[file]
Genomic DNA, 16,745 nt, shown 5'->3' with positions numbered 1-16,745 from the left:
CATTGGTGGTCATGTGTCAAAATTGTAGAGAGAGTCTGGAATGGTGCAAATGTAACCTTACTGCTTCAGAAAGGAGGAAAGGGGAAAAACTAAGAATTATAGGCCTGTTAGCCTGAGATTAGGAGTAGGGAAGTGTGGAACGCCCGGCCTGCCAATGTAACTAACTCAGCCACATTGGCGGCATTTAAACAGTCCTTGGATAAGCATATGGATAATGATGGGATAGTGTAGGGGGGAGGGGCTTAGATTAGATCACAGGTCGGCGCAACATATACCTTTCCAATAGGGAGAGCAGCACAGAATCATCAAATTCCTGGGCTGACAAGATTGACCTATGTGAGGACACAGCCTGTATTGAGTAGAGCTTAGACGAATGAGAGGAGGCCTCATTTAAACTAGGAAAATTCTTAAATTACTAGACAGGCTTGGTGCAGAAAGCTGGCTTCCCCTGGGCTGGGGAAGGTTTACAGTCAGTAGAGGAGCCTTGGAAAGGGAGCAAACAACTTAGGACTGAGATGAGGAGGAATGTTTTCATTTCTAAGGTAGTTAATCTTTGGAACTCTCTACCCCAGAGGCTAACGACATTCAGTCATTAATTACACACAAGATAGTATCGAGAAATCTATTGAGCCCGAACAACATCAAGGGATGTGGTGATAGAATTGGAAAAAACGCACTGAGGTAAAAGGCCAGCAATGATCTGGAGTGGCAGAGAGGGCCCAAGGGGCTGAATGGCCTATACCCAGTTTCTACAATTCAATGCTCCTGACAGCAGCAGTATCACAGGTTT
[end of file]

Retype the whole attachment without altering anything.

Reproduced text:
Genomic DNA, 16,745 nt, shown 5'->3' with positions numbered 1-16,745 from the left:
CATTGGTGGTCATGTGTCAAAATTGTAGAGAGAGTCTGGAATGGTGCAAATGTAACCTTACTGCTTCAGAAAGGAGGAAAGGGGAAAAACTAAGAATTATAGGCCTGTTAGCCTGAGATTAGGAGTAGGGAAGTGTGGAACGCCCGGCCTGCCAATGTAACTAACTCAGCCACATTGGCGGCATTTAAACAGTCCTTGGATAAGCATATGGATAATGATGGGATAGTGTAGGGGGGAGGGGCTTAGATTAGATCACAGGTCGGCGCAACATATACCTTTCCAATAGGGAGAGCAGCACAGAATCATCAAATTCCTGGGCTGACAAGATTGACCTATGTGAGGACACAGCCTGTATTGAGTAGAGCTTAGACGAATGAGAGGAGGCCTCATTTAAACTAGGAAAATTCTTAAATTACTAGACAGGCTTGGTGCAGAAAGCTGGCTTCCCCTGGGCTGGGGAAGGTTTACAGTCAGTAGAGGAGCCTTGGAAAGGGAGCAAACAACTTAGGACTGAGATGAGGAGGAATGTTTTCATTTCTAAGGTAGTTAATCTTTGGAACTCTCTACCCCAGAGGCTAACGACATTCAGTCATTAATTACACACAAGATAGTATCGAGAAATCTATTGAGCCCGAACAACATCAAGGGATGTGGTGATAGAATTGGAAAAAACGCACTGAGGTAAAAGGCCAGCAATGATCTGGAGTGGCAGAGAGGGCCCAAGGGGCTGAATGGCCTATACCCAGTTTCTACAATTCAATGCTCCTGACAGCAGCAGTATCACAGGTTT